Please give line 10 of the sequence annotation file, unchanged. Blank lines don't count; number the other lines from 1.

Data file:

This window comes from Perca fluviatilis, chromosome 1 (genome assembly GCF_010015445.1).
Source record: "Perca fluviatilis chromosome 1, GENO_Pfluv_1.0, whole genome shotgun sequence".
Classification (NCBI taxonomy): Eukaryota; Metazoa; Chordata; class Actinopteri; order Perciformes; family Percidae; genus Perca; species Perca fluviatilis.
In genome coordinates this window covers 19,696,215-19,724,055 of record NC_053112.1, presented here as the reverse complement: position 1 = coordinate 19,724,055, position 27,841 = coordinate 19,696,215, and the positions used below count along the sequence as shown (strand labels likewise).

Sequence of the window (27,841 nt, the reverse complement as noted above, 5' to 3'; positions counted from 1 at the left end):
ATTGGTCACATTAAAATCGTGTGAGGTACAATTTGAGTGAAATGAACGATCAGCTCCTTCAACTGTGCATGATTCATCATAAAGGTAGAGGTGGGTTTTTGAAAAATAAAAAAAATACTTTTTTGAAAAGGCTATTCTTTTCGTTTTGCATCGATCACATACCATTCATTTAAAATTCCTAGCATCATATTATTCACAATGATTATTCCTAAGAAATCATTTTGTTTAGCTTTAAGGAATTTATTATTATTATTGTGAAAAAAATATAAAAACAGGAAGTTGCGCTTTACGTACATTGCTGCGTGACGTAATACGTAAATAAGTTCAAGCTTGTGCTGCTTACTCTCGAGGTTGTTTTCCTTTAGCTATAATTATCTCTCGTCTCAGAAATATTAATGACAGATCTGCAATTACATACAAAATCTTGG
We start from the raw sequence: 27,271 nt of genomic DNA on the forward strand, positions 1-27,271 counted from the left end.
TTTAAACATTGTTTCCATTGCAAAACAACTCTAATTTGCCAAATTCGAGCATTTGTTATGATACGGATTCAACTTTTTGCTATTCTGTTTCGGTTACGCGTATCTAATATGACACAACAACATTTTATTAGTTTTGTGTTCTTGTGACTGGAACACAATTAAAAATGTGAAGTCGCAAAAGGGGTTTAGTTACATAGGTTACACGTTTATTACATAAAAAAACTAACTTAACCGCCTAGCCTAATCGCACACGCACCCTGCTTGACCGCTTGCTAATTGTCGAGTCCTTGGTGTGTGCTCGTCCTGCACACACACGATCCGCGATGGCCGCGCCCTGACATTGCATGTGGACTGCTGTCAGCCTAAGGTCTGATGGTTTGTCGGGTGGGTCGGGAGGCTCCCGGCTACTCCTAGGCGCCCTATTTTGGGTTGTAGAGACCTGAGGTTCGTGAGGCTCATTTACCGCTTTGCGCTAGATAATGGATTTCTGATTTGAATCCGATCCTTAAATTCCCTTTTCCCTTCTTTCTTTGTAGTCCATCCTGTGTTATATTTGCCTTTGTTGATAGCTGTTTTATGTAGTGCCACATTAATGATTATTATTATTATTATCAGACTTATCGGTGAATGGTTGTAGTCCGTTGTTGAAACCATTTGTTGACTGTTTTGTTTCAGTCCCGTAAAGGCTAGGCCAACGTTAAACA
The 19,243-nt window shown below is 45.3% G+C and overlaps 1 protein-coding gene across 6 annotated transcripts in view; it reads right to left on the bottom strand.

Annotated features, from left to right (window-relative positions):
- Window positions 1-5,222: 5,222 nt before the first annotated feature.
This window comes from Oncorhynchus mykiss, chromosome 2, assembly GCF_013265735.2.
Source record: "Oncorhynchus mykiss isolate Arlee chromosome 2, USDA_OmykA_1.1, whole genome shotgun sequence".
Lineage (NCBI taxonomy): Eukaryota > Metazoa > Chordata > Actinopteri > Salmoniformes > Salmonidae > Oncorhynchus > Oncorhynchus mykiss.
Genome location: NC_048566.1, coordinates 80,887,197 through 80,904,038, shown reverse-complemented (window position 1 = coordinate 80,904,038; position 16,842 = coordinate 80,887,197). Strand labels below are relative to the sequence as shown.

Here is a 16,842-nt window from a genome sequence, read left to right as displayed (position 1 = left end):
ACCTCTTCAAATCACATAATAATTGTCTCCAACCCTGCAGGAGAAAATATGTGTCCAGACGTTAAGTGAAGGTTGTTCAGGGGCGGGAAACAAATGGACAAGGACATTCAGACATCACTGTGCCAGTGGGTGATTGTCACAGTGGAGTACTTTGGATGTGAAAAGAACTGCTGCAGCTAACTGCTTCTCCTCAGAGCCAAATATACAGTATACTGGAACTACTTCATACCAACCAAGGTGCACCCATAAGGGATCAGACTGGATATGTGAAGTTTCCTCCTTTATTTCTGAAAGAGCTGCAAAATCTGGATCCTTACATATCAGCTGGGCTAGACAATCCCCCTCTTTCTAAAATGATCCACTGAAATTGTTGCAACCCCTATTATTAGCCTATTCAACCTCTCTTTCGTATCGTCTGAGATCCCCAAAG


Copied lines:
Annotated features, from left to right (window-relative positions):